Posted Dec 25, 2006 08:07 am CST
Joseph A. Newcomb spent the next two months working without a salary as general counsel at Web.com. Then he got an offer right up his alley.
In June, he joined Mentor Corp., another breast implant manufacturer in the same California town. Mentor, which is in a heated race with Inamed to win FDA approval for new breast implant and augmentation products, brought Newcomb aboard as its new vice president, secretary and general counsel.
Inamed cried foul.
Arguing that Newcomb violated his agreement not to work for a competitor for at least a year, Inamed asked a court in Santa Barbara to issue an injunction that would bar Newcomb from a whole host of activities at Mentor, such as working on patent and FDA applications, negotiating licensing and vendor contracts, and appearing at administrative hearings. Inamed also claimed Newcomb violated his fiduciary duty to Inamed under attorney ethics rules and engaged in an unfair business practice in violation of state law.
Newcomb’s lawyers argued the injunction would have “sidelined” Newcomb, stripping him of any ability to function as a general counsel.
The court rejected the injunction request, but litigation over Newcomb’s new job is ongoing.
The case has captured the attention of lawyers, both in-house and at outside law firms, who increasingly are developing their practices and moving on, sometimes in direct competition with their former employers and practices. It’s an issue that seems a natural result of changes in the way lawyers chart their career trajectories.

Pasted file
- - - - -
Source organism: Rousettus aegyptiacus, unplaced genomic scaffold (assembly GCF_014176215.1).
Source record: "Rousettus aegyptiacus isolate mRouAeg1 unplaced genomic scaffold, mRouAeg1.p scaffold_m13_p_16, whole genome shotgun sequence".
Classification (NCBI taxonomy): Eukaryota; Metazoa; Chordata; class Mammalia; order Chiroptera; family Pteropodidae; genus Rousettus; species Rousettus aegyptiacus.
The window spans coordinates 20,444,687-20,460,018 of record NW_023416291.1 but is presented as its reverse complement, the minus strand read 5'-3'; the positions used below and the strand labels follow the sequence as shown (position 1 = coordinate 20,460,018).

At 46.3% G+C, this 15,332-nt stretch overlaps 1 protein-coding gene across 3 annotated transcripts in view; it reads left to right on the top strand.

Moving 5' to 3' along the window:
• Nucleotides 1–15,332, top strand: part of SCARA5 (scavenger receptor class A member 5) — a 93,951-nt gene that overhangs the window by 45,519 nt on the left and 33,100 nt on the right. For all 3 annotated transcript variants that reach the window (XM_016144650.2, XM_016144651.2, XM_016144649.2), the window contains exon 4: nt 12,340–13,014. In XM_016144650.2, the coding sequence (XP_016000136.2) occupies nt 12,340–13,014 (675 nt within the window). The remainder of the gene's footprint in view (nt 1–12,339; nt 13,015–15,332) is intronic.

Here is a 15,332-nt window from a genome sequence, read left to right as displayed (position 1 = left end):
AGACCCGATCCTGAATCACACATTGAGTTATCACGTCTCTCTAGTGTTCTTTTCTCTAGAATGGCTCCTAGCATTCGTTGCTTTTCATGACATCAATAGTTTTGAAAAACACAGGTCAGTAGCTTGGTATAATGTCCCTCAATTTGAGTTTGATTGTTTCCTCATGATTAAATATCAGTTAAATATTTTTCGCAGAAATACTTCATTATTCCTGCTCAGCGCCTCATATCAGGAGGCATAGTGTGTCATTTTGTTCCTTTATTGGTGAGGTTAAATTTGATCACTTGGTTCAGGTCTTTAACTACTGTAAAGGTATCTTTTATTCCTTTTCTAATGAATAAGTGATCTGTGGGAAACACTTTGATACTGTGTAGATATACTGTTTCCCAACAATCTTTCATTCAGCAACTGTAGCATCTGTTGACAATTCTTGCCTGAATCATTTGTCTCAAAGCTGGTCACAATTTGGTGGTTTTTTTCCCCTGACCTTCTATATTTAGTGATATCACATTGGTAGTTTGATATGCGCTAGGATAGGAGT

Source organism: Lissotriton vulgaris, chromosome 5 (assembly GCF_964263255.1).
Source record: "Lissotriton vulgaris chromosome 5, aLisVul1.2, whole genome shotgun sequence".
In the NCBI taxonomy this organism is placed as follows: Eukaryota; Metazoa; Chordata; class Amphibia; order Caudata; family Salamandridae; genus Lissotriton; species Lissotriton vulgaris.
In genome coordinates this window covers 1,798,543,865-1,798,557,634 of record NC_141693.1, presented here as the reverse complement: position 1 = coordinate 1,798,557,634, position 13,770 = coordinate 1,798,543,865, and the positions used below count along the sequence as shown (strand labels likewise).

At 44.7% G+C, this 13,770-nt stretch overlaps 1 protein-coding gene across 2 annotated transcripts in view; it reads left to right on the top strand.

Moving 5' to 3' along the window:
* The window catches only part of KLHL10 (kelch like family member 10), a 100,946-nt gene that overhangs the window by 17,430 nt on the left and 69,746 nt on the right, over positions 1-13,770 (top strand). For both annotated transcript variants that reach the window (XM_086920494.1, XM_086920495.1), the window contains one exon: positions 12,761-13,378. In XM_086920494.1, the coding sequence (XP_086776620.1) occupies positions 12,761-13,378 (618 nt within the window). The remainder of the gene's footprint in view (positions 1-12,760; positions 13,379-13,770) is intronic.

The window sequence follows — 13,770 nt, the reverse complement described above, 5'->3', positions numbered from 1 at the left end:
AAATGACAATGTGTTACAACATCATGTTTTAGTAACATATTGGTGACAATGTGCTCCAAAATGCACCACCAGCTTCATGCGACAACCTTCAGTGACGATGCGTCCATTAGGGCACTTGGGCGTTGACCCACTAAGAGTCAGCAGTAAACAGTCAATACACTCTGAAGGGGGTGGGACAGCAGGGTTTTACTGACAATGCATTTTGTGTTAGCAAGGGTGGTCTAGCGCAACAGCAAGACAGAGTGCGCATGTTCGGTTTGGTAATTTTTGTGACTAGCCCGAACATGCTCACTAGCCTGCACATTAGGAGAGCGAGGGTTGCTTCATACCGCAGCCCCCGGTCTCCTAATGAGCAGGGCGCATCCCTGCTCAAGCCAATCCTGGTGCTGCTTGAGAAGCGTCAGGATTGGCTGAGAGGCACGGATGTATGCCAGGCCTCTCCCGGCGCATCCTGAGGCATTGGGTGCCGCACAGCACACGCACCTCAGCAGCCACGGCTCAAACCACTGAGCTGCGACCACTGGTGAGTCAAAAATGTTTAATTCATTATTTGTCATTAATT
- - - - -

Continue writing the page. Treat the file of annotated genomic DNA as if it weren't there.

Lawyers are increasingly moving from one firm to another, taking along clients and staff. An ongoing American Bar Foundation study of lawyers who graduated in 2000 shows that at the three-year mark, 44 percent had planned to move to another firm within two years.
New Rules of the Game
“We live in an era of free agency,” says Jon Lindsey, managing partner in New York City of the legal recruiting and consulting firm Major, Lindsey & Africa. “Baseball players used to stay with their teams for life. No longer. It’s the same thing with lawyers.” And Lindsey says in-house lawyers, for different reasons, also aren’t staying put as long. Some begin at one corporate department, learn valuable skills, then “move up the food chain” to a better opportunity at a different company or a law firm, he says. Others fall victim to corporate tumult. As general counsel become a greater part of the management team, they are more likely to be replaced when a new CEO takes over.
This increase in mobility is creating tension with long-standing ethics rules, including those meant to protect lawyer autonomy and client choice.
Indeed, at the heart of the Inamed case and others involving restrictive covenants and lawyer mobility is Rule 5.6 of the ABA Model Rules of Professional Conduct. The rule prohibits lawyers from entering into partnerships or employment agreements that restrict the right of a lawyer to practice after the termination of a relationship.